Reviewed by Allie Jane Bruce
|The Queen and her servants|
|Noriko and the Queen|
At the book’s start, the Queen is almost colorless. Her skintone is that of the (white) paper background, and her gown is a pale orangey-red. The first bright colors come when they set off for distant lands. Soon after, the Queen meets Noriko, who has pink cheeks, red lips, and a bright blue dress. In several pictures, though not all, Swiatkowska portrays Noriko's eyes as narrow slits.
The Queen, whose cheeks and lips are distinctly rosier after her encounter with Noriko, next visits Sunil, who seems to spend his days “dribbling.” Sunil has brown skin, dark hair, red lips, a yellow shirt, and is missing a tooth, all of which the Queen can see up close as she peers at him through a magnifying glass. I wonder how this image lands with kids who look like Sunil.
|The Queen studies Sunil through a magnifying glass|
The Queen then visits Rana, after which she returns home and hosts the three children for tea, now in a bright red dress.
Let’s unpack. We’ve got a (literally) white Queen who’s the same shade as paper--i.e., the color of default. As Her Imperial Majesty visits faraway lands, she soaks up (literal) color from the local children of color, who are stereotypically rendered smiling and cheerful, quite happy to be the subjects of cultural appropriation and magnifying glasses.
|Rana, Noriko, the Queen, and Sunil have tea together|
This is a case study in good intentions gone wrong. Did the creators, editors, or publishers ever envision a multi-racial classroom read-aloud scenario? Despite its feel-good ending (the Queen makes tea for the children), the bulk of the book features her studying them as if they are a rare variety of tea-making blue leopards. The message to White children: “You are default; study other people and cultures when you feel something in your life is lacking; people of color are there to cheerfully accommodate you.” The message to children of color: “You are different and therefore to be studied; you must cheerfully accommodate those who study you.”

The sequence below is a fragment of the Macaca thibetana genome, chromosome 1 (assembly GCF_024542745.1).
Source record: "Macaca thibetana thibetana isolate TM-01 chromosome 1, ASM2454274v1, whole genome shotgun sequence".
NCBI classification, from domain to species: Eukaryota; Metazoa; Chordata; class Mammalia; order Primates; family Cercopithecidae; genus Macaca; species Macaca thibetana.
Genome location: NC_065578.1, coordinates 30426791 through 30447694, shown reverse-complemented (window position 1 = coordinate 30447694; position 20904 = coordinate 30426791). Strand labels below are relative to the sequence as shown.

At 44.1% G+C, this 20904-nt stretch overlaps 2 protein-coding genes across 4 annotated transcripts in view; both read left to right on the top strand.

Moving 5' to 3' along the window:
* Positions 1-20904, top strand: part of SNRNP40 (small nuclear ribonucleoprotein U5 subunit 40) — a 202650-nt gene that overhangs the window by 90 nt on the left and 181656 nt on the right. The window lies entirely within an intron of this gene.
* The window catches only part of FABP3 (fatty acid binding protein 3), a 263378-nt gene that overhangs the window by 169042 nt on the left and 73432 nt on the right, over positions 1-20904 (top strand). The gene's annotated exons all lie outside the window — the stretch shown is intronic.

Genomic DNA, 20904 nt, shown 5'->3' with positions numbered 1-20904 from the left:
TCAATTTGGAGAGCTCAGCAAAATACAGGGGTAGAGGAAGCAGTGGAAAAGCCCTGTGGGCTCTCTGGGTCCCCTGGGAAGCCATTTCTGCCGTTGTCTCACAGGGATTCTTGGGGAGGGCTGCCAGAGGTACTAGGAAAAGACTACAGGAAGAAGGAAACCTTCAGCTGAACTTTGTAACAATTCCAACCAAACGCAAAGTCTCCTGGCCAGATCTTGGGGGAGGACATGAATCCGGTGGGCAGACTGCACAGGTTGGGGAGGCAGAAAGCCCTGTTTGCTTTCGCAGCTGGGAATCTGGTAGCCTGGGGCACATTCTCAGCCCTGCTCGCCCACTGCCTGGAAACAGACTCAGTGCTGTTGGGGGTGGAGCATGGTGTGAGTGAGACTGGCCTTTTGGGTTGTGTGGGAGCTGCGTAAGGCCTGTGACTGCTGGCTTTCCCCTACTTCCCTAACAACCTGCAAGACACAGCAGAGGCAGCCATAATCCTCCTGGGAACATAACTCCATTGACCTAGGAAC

Troubling as these messages are, they speak to a larger truth about cultural appropriation. Historically, when different cultural groups (e.g., Irish, Polish, Italian, Ashkenazi Jews) became White in the United States, they sacrificed fundamental elements of their cultures of origin. This pattern has been well-documented in books like How the Irish Became White and How Jews Became White Folks. The ancestral language is usually the first thing to go; next are religious rituals, or religion itself. Recipes are often the last remnants of culture successfully passed down from generation to generation. What remains, at the end of this process, is a whole lot of White people in search of anything “cultural” we can get our hands on, regardless of what culture that is, regardless of how we impact the people who actually hail from the cultures we appropriate.
I find How the Queen Found the Perfect Cup of Tea interesting because it’s an example of Whiteness in search of culture. The book would suggest that the Queen is truly lacking companionship and self-sufficiency, but I think the longing for culture goes deeper. And, I think that White people need to explore these things in all-White settings and groups so as to avoid further burdening people of color and First/Native Nations with our issues. Many good options for such groups are listed in our FAQs and Resources pages. In the meantime, skip How the Queen Found the Perfect Cup of Tea. This well-intentioned Imperialist romp perpetuates racism.